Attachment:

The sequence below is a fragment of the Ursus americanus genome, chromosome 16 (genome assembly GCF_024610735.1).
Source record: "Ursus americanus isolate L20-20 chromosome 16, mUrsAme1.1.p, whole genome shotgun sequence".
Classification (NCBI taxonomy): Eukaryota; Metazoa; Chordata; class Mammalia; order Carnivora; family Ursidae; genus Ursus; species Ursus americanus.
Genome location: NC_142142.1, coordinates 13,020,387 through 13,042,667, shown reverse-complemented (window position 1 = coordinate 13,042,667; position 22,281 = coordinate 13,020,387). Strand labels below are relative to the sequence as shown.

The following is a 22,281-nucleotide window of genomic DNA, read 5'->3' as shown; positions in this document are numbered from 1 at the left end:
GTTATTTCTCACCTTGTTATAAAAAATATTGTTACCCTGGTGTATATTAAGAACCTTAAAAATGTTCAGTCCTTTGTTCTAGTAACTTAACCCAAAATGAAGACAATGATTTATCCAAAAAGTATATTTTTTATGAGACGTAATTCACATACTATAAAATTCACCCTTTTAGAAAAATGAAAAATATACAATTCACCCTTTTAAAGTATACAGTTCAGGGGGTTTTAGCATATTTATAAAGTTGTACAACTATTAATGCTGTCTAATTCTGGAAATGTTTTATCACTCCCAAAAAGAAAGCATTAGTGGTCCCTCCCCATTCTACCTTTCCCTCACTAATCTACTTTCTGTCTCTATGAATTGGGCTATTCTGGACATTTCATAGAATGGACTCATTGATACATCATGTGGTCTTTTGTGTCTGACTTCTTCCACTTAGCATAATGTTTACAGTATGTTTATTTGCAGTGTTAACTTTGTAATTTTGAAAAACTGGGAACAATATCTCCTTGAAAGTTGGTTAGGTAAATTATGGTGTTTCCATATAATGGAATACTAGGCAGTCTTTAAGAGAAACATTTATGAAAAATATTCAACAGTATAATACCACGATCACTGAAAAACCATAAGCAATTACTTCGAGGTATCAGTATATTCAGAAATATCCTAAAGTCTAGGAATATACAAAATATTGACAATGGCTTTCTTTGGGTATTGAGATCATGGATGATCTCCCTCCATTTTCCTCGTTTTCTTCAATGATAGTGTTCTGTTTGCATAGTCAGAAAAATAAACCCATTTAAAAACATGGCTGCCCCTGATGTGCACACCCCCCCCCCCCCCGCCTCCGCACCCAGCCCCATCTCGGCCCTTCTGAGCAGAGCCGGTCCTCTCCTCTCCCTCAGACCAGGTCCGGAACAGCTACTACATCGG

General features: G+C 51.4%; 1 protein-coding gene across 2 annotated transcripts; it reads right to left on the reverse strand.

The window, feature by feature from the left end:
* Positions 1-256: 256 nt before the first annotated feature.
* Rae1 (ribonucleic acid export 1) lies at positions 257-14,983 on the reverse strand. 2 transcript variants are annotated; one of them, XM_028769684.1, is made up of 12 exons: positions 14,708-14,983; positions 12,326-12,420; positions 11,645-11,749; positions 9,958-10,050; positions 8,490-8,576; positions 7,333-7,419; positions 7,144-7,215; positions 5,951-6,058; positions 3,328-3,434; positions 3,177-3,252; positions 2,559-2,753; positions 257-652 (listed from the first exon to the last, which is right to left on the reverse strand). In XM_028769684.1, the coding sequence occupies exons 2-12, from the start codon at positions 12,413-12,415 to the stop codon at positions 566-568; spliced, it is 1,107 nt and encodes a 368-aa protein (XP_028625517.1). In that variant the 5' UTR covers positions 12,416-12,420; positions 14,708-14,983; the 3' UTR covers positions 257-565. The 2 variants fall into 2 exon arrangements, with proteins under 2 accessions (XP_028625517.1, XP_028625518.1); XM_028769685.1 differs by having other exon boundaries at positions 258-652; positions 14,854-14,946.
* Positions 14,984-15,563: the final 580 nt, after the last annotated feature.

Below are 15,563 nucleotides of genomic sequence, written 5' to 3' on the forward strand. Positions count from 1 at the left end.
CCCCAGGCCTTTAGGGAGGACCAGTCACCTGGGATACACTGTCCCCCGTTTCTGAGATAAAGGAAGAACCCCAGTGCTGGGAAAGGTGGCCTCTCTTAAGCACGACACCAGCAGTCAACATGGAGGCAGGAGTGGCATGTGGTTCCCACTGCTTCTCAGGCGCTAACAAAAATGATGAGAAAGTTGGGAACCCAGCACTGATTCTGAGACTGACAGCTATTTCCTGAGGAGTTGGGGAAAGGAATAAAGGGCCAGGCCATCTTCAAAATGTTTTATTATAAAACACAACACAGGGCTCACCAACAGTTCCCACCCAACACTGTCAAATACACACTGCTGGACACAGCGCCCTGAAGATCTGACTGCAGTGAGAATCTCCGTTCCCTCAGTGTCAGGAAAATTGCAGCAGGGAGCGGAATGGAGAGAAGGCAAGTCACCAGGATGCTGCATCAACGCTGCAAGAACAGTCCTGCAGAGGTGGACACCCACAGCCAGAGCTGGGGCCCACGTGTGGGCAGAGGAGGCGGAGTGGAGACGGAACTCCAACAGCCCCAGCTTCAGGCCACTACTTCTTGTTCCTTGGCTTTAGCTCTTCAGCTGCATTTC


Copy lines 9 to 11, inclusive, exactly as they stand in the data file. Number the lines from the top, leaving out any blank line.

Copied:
* Positions 1-256: 256 nt before the first annotated feature.
* Rae1 (ribonucleic acid export 1) lies at positions 257-14,983 on the reverse strand. 2 transcript variants are annotated; one of them, XM_028769684.1, is made up of 12 exons: positions 14,708-14,983; positions 12,326-12,420; positions 11,645-11,749; positions 9,958-10,050; positions 8,490-8,576; positions 7,333-7,419; positions 7,144-7,215; positions 5,951-6,058; positions 3,328-3,434; positions 3,177-3,252; positions 2,559-2,753; positions 257-652 (listed from the first exon to the last, which is right to left on the reverse strand). In XM_028769684.1, the coding sequence occupies exons 2-12, from the start codon at positions 12,413-12,415 to the stop codon at positions 566-568; spliced, it is 1,107 nt and encodes a 368-aa protein (XP_028625517.1). In that variant the 5' UTR covers positions 12,416-12,420; positions 14,708-14,983; the 3' UTR covers positions 257-565. The 2 variants fall into 2 exon arrangements, with proteins under 2 accessions (XP_028625517.1, XP_028625518.1); XM_028769685.1 differs by having other exon boundaries at positions 258-652; positions 14,854-14,946.
* Positions 14,984-15,563: the final 580 nt, after the last annotated feature.